Considerable work remains to be done to protect homes from flood damage and to ensure homes do not overheat dangerously in summer as climate change intensifies storms and heat waves in the UK. This is the key message from one of the country’s leading experts on climate change adaptation.
Speaking on the eve of the Climate Adaptation Summit, opening tomorrow in the Netherlands, Julia King told the Observer that while some improvements have been made to Britain’s preparations to deal with global warming, important protection is still lacking.
“We need to do more to make homes more resistant to flooding and we also need to deal with the worrying problem of overheating properties in summer,” said King, a member of the UK Climate Change Committee (CCC). “These issues must be addressed as key priorities as global warming continues.”
Emergency services are evacuating residents of nursing homes stranded by flood water in Northwich, Cheshire, last week. Photograph: Paul Ellis / AFP / Getty Images
King’s warning comes after many parts of the country struggled to recover from the devastating impact of Storm Christoph, which last week inundated swathes of northern England and Wales, destroying bridges, flooding retirement homes and forcing thousands to flee their homes. As of Thursday, a total of 167 flood warnings were issued, including three “danger to life” advisories.
Six of the wettest years on record in the UK have now occurred since 1998, with 2020 provisionally the sixth wettest since 1862, and scientists warn they expect winters to become increasingly wetter as climate change intensifies.
A Met Office report warned that a long period of rain, such as that experienced in the UK in 2013-4, when 10,000 houses were flooded, is now seven times more likely because of global warming.
King, a cross-bench peer who sits in the Lords as Baroness Brown of Cambridge, pointed out that many improvements – including the construction of barriers and flood gates – had already been done or were in the planning stages. , helping to tackle the growing risk of severe flooding affecting the UK. However, many measures are still lacking.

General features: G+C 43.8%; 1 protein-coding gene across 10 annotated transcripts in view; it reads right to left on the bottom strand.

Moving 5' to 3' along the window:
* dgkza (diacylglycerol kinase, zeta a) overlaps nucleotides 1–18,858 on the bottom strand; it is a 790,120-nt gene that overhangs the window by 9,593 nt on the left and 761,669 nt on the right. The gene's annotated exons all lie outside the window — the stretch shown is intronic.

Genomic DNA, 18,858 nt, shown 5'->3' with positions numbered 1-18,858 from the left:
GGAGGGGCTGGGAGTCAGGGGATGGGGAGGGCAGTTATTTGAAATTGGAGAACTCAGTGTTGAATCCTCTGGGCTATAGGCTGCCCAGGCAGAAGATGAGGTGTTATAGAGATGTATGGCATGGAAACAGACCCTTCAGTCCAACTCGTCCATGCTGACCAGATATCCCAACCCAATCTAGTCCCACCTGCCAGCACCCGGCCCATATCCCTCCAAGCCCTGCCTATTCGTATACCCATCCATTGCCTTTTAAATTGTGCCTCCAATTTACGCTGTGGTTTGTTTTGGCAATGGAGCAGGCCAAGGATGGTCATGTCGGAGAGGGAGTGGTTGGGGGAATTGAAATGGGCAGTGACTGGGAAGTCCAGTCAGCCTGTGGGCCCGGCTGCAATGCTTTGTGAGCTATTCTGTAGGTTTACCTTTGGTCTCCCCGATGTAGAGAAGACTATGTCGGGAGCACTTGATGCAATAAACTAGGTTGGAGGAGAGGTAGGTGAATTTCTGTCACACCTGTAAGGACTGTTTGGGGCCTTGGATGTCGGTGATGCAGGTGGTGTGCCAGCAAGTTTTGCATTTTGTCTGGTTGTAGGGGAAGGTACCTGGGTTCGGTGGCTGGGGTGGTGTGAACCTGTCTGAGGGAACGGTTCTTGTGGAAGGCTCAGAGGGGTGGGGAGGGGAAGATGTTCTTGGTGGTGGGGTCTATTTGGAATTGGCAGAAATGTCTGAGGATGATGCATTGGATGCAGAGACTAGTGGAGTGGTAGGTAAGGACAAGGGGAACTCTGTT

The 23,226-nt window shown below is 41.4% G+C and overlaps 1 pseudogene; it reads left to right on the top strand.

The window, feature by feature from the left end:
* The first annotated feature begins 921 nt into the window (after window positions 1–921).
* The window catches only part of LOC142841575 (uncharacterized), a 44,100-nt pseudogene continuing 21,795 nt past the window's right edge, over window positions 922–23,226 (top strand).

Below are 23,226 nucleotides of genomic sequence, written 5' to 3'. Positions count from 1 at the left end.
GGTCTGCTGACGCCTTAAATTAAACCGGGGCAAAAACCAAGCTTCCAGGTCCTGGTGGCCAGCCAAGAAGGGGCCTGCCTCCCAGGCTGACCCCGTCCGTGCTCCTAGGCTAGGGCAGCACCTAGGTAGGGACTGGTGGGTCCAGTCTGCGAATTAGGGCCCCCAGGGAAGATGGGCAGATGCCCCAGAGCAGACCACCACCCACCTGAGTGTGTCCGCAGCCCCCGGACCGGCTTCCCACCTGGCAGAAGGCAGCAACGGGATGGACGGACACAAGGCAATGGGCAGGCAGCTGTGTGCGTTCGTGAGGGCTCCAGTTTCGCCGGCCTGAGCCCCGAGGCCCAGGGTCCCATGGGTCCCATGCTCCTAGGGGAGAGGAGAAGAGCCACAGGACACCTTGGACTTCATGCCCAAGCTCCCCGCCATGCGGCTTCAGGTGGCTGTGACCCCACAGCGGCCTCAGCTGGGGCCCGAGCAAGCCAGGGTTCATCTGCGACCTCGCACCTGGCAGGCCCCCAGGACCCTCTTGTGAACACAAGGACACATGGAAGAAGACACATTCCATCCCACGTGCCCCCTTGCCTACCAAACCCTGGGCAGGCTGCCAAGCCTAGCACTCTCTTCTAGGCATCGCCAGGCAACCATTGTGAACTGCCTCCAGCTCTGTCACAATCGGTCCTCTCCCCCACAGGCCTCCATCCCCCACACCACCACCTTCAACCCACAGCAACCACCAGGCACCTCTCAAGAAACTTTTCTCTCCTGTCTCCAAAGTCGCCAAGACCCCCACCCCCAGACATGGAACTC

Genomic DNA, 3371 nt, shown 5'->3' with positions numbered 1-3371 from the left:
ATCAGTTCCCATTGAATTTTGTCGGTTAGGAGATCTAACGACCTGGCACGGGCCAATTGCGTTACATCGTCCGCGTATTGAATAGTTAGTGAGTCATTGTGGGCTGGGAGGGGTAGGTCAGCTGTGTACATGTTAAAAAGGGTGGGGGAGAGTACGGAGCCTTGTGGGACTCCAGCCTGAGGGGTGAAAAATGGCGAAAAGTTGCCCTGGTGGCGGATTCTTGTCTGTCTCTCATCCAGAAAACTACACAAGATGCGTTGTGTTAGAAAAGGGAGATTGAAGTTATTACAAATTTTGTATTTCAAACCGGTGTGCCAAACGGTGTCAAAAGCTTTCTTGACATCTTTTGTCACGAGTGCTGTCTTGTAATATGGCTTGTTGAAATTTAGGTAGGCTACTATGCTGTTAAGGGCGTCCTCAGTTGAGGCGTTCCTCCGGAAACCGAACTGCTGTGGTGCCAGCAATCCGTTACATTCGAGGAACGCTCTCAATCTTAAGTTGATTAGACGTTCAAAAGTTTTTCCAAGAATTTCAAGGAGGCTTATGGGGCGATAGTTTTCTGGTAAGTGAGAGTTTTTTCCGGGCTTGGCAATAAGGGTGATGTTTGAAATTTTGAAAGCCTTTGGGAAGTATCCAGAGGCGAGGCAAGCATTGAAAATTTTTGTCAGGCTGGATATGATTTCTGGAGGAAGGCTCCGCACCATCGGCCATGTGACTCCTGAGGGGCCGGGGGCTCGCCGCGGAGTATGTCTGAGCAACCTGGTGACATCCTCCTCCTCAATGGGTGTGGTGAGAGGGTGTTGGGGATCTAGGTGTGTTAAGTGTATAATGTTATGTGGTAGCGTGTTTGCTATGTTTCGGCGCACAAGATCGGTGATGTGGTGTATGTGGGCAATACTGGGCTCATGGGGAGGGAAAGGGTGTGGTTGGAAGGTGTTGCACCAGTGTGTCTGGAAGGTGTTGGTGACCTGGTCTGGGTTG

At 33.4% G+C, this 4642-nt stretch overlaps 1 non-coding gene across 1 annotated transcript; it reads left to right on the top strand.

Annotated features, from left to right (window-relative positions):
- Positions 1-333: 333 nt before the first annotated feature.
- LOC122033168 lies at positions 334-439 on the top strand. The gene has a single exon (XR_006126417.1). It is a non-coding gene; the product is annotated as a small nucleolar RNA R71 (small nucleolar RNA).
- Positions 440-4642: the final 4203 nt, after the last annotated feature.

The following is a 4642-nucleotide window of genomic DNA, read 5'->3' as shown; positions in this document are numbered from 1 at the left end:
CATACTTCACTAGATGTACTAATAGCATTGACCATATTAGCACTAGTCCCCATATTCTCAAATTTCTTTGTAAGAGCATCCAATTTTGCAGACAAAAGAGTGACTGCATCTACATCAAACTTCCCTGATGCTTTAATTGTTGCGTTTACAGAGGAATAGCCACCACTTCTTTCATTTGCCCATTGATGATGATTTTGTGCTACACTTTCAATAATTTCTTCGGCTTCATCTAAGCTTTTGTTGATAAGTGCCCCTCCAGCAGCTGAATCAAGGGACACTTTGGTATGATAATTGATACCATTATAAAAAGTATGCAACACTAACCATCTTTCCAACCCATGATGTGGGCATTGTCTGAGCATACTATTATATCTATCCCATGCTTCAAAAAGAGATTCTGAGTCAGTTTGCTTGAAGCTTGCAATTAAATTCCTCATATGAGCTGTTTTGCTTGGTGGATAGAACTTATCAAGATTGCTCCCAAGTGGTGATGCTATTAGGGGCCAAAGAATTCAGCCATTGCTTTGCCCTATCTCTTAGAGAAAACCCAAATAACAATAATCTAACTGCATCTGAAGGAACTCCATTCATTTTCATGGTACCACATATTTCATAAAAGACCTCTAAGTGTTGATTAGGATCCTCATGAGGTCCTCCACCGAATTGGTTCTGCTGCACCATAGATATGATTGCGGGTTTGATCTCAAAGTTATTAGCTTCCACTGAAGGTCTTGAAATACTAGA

“Some homes have been built in places where it’s very difficult to stop flooding, and residents need help making their homes more resilient in the event of flooding,” said King, who chairs the deputy. CCC adaptation committee. “What is needed for these properties is a whole range of measures to keep as much water out as possible.”
These would include installing ground floors in solid concrete rather than wood; installation of elevated electrical outlets; have raised thresholds on the doors and use waterproof plaster so that a house can be cleaned and made habitable as quickly as possible.
“We haven’t done enough to make sure people get help to deal with these kinds of things,” King added. “The mental health impact of flooding your home is directly related to the extent of the damage caused and the time required to repair it. So it must be dealt with directly. “
In addition, major problems arise in summer, with temperatures reaching record highs more and more frequently. This led the government to launch a consultation on the overheating of new homes.
“That’s great newsKing said. “However, this is only a consultation and it only covers new homes.
“He won’t be making recommendations on homes created by converting old office buildings, which have lots of windows but don’t have additional shuttering or ventilation systems.
“In the summer of 2018, the temperatures are returning to …
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